Men and women may experience depression differently. Women are more likely to feel sad and worthless, with episodes of excessive guilt. Men are more likely to experience irritability and  frustration.4  Patients suffering from depression are also at higher risk for the development of heart disease, stroke, and dementia.5   Depression can also follow a major illness. Up to 33% of heart  attack patients eventually develop depression.6  The good news is that depression can be successfully treated. As with any illness, the earlier treatment is initiated, the better the outcome. Treatment typically consists of medication and/or psychotherapy.  Most antidepressants work on adjusting the levels of neurotransmitters in the brain, particularly serotonin and norepinephrine.7 
 
Unfortunately, when it comes to depression, admitting you have it can be difficult. We live in a society in which mental illness comes with a stigma. Numerous studies from around the world show a  common belief that depression is a sign of personal weakness. Many employers would hesitate to hire a person suffering from a mental illness, and if you plan to run for public office, you can expect  to lose some votes. Let’s face it: For a dentist, admitting you have depression publicly would not exactly be a practice builder. But letting your physician know about your symptoms is critical. With treatment modalities improving and HIIPA laws protecting your medical records, the benefits far outweigh the risks. 
 
It is of interest to note that in a 2006 study published in the Journal of Nervous and Mental Disease, 24% of the first 37 presidents of the United States suffered from depression. John Adams,  Thomas Jefferson, and Abraham Lincoln are included in this number. I don’t think we would classify any of these men as “weak willed”. According to writer Joshua Wolf, “Lincoln didn’t do great work because he solved the problem of his melancholy; the problem of his melancholy was all the more fuel for the fire of his great work”.8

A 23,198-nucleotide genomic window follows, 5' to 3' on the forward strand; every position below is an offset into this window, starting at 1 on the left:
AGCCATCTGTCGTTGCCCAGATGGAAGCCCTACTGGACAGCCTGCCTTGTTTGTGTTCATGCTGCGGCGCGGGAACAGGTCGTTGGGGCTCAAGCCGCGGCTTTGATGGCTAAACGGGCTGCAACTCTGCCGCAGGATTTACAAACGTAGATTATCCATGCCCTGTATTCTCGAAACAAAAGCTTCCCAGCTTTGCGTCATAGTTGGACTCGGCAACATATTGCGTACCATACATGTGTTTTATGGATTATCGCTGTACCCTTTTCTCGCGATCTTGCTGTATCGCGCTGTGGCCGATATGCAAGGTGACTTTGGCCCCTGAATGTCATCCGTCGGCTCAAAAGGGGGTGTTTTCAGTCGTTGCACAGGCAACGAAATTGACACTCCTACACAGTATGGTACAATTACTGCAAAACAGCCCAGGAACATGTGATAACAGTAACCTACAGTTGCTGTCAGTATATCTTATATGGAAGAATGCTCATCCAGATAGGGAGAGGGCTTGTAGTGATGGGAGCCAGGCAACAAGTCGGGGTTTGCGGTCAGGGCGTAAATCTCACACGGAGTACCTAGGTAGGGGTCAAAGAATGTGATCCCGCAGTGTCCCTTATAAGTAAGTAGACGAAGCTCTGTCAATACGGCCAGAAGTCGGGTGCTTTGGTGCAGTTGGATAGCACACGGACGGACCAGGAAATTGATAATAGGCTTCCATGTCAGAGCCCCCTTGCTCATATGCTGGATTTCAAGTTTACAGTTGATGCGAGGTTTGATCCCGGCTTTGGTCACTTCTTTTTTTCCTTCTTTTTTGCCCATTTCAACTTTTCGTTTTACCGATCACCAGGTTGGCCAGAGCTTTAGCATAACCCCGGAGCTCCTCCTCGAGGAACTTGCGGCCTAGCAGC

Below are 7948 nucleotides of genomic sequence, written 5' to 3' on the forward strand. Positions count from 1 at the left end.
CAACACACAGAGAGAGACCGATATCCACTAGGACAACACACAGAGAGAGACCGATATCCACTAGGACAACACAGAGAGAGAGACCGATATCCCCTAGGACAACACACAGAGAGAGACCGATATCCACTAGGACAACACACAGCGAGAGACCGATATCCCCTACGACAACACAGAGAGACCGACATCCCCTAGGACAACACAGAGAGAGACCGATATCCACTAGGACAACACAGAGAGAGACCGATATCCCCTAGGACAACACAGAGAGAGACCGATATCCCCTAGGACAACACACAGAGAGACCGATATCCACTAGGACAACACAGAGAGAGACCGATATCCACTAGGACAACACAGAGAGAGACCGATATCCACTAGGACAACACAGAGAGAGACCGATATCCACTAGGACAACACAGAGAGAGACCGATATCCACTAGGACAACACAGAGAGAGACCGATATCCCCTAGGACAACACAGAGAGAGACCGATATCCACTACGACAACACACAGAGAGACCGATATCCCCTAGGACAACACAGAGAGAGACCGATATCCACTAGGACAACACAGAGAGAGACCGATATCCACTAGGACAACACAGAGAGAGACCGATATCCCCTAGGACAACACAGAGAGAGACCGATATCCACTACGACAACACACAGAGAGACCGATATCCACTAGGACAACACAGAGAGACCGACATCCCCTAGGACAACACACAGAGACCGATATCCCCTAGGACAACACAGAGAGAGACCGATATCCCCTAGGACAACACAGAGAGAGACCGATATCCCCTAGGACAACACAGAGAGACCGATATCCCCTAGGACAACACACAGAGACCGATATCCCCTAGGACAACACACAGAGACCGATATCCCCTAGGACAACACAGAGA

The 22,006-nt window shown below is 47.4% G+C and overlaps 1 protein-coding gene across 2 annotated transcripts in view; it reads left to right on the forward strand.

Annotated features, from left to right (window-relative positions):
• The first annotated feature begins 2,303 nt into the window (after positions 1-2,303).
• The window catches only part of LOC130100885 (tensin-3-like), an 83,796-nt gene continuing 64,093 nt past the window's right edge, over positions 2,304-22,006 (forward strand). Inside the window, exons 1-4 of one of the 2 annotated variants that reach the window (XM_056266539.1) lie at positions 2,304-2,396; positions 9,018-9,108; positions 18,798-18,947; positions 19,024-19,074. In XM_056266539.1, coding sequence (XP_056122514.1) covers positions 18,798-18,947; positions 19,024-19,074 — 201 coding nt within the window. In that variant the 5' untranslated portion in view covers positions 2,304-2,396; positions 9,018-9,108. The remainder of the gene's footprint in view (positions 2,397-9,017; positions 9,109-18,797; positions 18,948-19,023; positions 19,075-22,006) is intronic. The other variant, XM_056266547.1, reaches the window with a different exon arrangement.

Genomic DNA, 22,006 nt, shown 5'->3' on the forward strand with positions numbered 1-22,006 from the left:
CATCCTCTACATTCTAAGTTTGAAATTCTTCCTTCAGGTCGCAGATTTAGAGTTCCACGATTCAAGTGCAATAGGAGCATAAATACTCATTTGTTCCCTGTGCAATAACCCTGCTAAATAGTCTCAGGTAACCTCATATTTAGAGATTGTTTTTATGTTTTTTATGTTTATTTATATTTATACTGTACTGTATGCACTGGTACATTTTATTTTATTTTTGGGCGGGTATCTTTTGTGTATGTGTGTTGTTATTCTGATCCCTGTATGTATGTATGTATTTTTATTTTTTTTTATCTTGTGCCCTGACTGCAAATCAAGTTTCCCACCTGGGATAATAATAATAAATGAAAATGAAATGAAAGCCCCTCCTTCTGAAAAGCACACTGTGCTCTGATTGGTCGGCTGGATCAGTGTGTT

It is time that dentistry brings the topic of depression out of the  closet and encourages our colleagues who suffer from this disease to seek treatment. We need to make a conscious effort to move our profession out of the Top 10 in the suicide rankings. 
 
References
1. National Institute of Mental Health: Depression.
2. Mayo Clinic: Depression.
3. NYTimes.com: Depression’s Upside, Jonah Lehrer. February 25, 2010.
4. CNN Living: Going Public With Depression. Kat Kinsman. CNN, Wednesday, August 22, 2012.
5. PubMed, U.S. National Library of Medicine, National Institutes of Health: High-Risk Occupations for Suicide. Roberts SE, Jaremin B, Lloyd K. Epub October 26, 2012.
6. Business Insider: The 19 Jobs Where You’re Most Likely to Kill Yourself. Gus Lubin. October 18, 2011.
7. Health Central: 7 Presidents Who Battled Depression. Merely Me, Health Guide, February 20, 2012.
8. American Heart Association: How Does Depression Affect the Heart. April 14, 2014.
 
 
 
*Kim Harms is a general dentist retired from active practice, and is currently a certifi ed grief counselor in Bloomington, Minnesota. Email is kimh04302@gmail.com